Are you ready to play fitness fact or fiction?
Just when you think you have mastered your muscle-making moves, a new study is released contradicting all the body building beliefs you thought were true.
Do gym pains equal gains?
Are machines safer than dumbbells?
Enough worrying about your workout! I'm here to cut the cardio-training crap and finally settle your workout woes with the answers to the most popular fitness questions.
Myth #1: Ab work will eliminate stomach fat.
It is way past your bedtime.
You should be asleep, but instead you have fallen under the trance of late night infomercials: a knife that can cut through a tire? Sold. A blender that magically makes my meals lower in calories? Sure, throw it in the cart. A belt that uses solar power to blast fat from my stomach? Done, done and done.
There is one problem the hosts on HSN forgot to mention: there is no such thing as spot training your tummy! Even worse, all of the sit-ups and core contraptions in the world will not guarantee six pack abs.
If you want to work off your waistline, you must implement total-body exercises into your routine. Unfortunately, the body does not respond well to spot training, (targeting specific areas of the body and trying to lose weight in exact that spot).
A sweat session that includes resistance and cardiovascular training is the best way to reveal abs, and notice overall improvement in your body and health.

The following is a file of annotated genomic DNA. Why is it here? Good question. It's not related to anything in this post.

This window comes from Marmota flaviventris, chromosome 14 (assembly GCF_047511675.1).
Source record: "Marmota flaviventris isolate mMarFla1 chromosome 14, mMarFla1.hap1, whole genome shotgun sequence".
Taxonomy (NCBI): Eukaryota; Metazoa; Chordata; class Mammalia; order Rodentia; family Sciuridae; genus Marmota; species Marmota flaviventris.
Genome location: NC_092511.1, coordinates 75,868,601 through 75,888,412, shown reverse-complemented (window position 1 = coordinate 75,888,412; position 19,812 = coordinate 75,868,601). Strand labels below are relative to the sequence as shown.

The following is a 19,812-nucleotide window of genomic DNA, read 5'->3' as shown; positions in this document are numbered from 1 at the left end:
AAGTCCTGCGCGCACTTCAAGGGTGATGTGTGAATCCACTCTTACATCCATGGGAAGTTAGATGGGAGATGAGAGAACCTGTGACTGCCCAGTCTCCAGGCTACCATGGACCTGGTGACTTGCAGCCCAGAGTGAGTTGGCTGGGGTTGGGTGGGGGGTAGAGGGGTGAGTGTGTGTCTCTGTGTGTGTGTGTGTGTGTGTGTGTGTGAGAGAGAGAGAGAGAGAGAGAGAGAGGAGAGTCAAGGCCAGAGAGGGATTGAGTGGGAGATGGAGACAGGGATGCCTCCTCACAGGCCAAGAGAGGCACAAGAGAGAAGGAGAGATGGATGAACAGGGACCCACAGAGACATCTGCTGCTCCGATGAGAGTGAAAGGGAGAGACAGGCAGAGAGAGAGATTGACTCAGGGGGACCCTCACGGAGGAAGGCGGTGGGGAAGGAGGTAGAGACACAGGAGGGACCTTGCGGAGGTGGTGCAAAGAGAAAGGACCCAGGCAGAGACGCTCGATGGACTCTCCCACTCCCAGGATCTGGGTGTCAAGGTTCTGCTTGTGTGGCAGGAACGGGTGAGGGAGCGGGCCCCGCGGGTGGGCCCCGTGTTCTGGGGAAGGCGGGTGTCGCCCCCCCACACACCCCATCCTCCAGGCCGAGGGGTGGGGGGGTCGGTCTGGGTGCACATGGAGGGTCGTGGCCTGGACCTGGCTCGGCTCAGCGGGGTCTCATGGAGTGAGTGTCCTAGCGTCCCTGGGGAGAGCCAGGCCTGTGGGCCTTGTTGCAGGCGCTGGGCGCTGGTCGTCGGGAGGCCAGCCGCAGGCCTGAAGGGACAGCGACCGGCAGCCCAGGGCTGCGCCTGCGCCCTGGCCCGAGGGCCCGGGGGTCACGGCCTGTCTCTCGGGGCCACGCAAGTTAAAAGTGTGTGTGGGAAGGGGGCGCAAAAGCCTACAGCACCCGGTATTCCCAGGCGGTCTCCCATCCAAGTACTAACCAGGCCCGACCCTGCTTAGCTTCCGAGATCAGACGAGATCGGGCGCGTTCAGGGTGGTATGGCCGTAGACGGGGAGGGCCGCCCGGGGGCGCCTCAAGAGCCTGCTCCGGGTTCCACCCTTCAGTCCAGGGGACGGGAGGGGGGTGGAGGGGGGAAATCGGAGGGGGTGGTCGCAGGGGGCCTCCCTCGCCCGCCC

Myth #2: Machines are safer than free weights.
Most weight machines are designed to function easily, as it guides your body in the direction of the exercise. However, they can be very dangerous when the height and weight aren't calibrated properly.
Furthermore, it is important to remember that each body moves differently. Equipment such as the Smith Machine can encourage the body to move in an unnatural position, taking your joints through a risky range of motion.
Machines are a great option when working with a Personal Trainer, who can adjust the settings for you. Otherwise, I always recommend opting for free weights or cable machines in lieu of weight stacks. Not only does this form of resistance training recruit core muscles, which aids in bettering your balance and stability, they also allow the exerciser to work several muscles groups at a time.
The machines can be very limiting as they only focus on one muscle group per exercise. If you are still uncertain about what resistance training routine is best for you, seek the assistance of a certified Personal Trainer. Doing so will improve the quality and safety of your workouts.
Myth #3: No Pain, No Gain.
This old adage is as logical as pressing your tongue to a frozen pole!
If something is painful, stop! It is that simple.
While most fitness forecasts predict a chance of discomfort for the next 24 to 48 hours, there should be never be a probability for pain. The key to knowing the difference between pain and progress is understanding the moment you experience your burn.
Experiencing pain during an exercise is a huge red flag that you need to stop immediately. On the other hand, soreness several hours or days following a hard routine is to be expected. Respect your body by listening to workout warning signs.
If you want to get fit, know your facts first.